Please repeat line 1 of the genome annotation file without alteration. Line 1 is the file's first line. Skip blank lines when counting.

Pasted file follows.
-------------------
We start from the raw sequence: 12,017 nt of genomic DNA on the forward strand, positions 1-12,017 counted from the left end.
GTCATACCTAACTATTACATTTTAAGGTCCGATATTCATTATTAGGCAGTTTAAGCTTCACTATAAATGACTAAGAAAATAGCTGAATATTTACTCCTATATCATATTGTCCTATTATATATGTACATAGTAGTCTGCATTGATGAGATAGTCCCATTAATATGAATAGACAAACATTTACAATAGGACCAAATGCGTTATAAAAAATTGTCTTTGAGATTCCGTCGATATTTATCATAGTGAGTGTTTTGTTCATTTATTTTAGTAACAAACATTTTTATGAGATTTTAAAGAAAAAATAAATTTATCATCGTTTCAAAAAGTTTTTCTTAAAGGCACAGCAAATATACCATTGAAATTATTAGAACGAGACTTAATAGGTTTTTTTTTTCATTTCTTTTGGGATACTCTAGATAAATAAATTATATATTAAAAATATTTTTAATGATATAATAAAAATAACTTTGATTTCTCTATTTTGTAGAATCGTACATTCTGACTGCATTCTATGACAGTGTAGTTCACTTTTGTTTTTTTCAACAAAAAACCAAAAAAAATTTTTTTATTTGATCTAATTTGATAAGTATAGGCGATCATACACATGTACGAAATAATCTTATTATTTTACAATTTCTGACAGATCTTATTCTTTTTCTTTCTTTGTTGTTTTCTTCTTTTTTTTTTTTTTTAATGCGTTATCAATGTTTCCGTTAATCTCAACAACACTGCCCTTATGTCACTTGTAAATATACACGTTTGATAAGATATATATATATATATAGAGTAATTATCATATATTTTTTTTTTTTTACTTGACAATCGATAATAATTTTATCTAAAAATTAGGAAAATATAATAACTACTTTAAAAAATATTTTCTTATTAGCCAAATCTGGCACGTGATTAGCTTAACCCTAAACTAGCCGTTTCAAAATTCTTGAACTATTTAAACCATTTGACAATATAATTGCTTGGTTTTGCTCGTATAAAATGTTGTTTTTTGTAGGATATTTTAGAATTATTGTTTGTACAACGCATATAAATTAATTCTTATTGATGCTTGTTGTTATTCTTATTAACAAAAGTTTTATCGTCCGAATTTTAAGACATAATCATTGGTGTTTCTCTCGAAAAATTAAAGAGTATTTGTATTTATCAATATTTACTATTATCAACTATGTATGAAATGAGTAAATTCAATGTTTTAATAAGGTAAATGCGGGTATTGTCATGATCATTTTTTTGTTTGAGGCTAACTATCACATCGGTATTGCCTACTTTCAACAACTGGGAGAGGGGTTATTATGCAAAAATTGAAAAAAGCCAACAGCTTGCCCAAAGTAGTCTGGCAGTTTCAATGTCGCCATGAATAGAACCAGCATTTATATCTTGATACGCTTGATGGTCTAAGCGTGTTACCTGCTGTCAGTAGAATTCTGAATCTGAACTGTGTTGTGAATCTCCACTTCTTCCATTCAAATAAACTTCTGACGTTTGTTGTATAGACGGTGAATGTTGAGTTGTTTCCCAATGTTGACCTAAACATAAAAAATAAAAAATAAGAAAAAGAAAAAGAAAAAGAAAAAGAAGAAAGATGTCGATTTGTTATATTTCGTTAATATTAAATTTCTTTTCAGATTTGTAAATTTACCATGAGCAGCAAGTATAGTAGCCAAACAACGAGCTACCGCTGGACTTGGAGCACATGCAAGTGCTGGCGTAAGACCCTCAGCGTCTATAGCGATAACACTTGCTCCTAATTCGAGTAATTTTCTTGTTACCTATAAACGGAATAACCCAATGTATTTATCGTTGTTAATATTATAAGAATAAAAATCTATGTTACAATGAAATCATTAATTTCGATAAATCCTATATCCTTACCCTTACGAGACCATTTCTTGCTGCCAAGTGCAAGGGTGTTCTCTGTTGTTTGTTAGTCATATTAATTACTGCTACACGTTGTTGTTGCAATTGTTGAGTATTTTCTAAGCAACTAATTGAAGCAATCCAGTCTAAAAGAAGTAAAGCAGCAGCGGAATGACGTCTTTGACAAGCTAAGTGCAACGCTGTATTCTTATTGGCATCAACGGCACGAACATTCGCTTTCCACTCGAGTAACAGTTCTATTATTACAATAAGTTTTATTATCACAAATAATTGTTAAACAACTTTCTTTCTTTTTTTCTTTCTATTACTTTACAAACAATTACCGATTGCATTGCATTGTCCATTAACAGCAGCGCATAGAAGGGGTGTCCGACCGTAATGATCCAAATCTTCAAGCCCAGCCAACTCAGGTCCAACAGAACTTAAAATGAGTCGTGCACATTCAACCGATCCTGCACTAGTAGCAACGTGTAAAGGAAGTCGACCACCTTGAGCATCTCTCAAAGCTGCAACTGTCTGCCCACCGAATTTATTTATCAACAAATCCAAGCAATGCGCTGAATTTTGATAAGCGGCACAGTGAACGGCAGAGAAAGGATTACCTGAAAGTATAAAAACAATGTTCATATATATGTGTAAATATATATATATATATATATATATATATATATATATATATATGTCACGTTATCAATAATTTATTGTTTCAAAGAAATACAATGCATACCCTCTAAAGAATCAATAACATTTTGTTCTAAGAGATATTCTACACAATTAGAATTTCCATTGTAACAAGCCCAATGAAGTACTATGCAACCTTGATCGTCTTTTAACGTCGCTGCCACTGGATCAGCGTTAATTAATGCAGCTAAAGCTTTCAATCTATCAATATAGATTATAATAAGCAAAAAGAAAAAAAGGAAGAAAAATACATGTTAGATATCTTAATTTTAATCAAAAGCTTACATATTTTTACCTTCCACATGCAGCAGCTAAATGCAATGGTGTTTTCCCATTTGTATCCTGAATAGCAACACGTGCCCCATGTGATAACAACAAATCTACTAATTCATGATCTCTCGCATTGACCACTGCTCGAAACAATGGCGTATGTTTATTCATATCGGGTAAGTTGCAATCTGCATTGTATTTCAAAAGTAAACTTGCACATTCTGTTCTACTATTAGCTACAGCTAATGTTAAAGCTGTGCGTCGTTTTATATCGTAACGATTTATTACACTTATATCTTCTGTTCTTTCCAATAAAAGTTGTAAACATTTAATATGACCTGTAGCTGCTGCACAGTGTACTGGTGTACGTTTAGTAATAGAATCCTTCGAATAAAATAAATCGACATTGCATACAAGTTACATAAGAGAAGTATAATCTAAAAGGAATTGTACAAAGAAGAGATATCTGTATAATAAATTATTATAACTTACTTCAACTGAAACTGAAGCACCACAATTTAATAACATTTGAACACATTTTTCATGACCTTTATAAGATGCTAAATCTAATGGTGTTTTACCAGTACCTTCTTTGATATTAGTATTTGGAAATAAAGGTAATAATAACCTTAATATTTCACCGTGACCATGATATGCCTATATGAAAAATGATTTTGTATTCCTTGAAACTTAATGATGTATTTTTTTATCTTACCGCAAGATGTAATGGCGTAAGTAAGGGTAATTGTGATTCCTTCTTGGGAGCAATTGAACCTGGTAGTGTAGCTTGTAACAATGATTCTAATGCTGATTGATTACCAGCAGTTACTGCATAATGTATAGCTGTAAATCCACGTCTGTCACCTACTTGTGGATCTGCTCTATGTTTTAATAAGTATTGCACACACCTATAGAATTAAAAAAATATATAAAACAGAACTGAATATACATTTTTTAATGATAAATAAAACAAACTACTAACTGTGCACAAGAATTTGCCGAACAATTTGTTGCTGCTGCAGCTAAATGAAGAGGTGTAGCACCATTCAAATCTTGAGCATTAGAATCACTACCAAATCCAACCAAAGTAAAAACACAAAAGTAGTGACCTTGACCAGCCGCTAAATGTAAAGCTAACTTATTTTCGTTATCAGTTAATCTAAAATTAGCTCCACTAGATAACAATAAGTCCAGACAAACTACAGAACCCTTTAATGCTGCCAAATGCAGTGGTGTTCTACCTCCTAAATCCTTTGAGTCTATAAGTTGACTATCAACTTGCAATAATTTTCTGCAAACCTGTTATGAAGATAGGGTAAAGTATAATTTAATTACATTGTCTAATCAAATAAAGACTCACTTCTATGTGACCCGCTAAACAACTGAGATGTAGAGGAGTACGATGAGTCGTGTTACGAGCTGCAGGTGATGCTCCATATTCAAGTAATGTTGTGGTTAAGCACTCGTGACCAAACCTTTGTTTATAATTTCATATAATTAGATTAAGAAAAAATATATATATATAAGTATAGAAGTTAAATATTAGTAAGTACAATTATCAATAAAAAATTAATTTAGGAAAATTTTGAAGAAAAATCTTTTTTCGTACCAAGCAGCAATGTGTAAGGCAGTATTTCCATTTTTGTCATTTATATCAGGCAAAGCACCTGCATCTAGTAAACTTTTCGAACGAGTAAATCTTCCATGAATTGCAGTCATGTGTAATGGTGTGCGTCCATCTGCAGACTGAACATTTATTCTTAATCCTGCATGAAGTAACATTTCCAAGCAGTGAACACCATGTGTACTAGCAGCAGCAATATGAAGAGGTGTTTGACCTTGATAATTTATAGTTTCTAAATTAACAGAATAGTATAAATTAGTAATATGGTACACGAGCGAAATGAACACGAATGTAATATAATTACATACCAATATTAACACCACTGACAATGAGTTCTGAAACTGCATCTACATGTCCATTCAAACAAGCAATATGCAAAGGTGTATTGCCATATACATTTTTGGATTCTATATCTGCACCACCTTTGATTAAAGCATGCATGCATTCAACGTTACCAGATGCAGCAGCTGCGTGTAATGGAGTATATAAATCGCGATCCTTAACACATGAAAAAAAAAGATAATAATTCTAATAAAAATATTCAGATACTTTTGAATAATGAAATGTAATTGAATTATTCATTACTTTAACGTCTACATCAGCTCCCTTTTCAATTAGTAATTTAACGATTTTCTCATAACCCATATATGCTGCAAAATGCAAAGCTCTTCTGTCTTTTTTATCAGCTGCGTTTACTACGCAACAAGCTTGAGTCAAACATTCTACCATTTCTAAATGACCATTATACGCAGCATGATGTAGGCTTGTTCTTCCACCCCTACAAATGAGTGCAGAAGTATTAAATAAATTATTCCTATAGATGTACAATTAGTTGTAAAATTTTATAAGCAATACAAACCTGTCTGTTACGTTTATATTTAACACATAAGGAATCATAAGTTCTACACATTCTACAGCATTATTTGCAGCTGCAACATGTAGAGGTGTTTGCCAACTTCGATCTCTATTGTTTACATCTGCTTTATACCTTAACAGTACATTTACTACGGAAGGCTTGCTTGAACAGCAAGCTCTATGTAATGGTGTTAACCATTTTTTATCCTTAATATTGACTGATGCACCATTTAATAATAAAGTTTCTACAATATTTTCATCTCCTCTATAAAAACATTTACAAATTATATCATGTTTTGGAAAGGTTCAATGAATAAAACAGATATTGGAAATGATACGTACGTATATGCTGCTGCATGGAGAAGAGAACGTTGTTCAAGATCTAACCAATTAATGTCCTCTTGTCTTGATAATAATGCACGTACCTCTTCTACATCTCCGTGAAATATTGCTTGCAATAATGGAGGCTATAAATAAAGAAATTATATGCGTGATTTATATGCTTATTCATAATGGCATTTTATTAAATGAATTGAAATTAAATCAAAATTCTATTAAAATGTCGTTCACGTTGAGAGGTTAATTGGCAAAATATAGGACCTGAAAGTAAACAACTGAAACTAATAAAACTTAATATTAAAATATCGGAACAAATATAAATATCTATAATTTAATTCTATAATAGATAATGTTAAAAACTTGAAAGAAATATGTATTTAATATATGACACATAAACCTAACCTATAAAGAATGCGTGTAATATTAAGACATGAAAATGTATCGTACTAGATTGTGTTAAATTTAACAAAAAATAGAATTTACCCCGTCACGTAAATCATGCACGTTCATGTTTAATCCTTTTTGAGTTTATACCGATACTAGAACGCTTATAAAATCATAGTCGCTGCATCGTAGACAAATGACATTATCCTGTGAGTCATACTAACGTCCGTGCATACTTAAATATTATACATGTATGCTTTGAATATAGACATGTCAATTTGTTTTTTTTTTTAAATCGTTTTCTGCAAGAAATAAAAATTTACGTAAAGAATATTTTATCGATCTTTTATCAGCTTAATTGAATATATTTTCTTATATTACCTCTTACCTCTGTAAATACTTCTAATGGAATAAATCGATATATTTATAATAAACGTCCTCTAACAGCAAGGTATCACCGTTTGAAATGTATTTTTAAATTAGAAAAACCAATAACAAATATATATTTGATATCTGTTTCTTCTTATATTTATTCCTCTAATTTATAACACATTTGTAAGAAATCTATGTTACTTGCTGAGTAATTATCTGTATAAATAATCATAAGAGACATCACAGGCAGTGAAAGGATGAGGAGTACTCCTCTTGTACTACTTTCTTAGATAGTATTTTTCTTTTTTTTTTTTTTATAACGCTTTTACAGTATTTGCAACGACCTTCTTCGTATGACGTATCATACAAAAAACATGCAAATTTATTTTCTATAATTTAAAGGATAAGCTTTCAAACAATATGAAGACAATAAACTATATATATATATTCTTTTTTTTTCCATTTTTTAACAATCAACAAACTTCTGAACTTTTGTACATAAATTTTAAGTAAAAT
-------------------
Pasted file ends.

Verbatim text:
We start from the raw sequence: 12,017 nt of genomic DNA on the forward strand, positions 1-12,017 counted from the left end.